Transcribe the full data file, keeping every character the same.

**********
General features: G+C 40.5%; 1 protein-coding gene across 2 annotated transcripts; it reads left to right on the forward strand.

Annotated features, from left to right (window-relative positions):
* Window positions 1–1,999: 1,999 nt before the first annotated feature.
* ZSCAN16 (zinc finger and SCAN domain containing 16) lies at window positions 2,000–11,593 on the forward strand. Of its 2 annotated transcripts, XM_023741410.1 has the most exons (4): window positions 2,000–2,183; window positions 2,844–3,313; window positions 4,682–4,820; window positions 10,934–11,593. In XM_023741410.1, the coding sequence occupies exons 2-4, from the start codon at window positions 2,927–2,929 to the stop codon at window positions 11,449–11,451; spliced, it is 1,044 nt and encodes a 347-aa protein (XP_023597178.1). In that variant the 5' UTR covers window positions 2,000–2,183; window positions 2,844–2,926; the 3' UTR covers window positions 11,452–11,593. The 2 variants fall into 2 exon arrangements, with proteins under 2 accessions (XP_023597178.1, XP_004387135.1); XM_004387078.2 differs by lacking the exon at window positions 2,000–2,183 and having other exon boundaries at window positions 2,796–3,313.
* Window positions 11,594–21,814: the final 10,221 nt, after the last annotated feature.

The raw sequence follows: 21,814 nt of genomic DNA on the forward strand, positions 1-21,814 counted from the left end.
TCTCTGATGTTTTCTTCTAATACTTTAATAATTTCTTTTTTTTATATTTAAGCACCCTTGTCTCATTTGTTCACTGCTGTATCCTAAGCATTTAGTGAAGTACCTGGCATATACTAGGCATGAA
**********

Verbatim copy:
General features: G+C 40.5%; 1 protein-coding gene across 2 annotated transcripts; it reads left to right on the forward strand.

Annotated features, from left to right (window-relative positions):
* Window positions 1–1,999: 1,999 nt before the first annotated feature.
* ZSCAN16 (zinc finger and SCAN domain containing 16) lies at window positions 2,000–11,593 on the forward strand. Of its 2 annotated transcripts, XM_023741410.1 has the most exons (4): window positions 2,000–2,183; window positions 2,844–3,313; window positions 4,682–4,820; window positions 10,934–11,593. In XM_023741410.1, the coding sequence occupies exons 2-4, from the start codon at window positions 2,927–2,929 to the stop codon at window positions 11,449–11,451; spliced, it is 1,044 nt and encodes a 347-aa protein (XP_023597178.1). In that variant the 5' UTR covers window positions 2,000–2,183; window positions 2,844–2,926; the 3' UTR covers window positions 11,452–11,593. The 2 variants fall into 2 exon arrangements, with proteins under 2 accessions (XP_023597178.1, XP_004387135.1); XM_004387078.2 differs by lacking the exon at window positions 2,000–2,183 and having other exon boundaries at window positions 2,796–3,313.
* Window positions 11,594–21,814: the final 10,221 nt, after the last annotated feature.

The raw sequence follows: 21,814 nt of genomic DNA on the forward strand, positions 1-21,814 counted from the left end.
TCTCTGATGTTTTCTTCTAATACTTTAATAATTTCTTTTTTTTATATTTAAGCACCCTTGTCTCATTTGTTCACTGCTGTATCCTAAGCATTTAGTGAAGTACCTGGCATATACTAGGCATGAA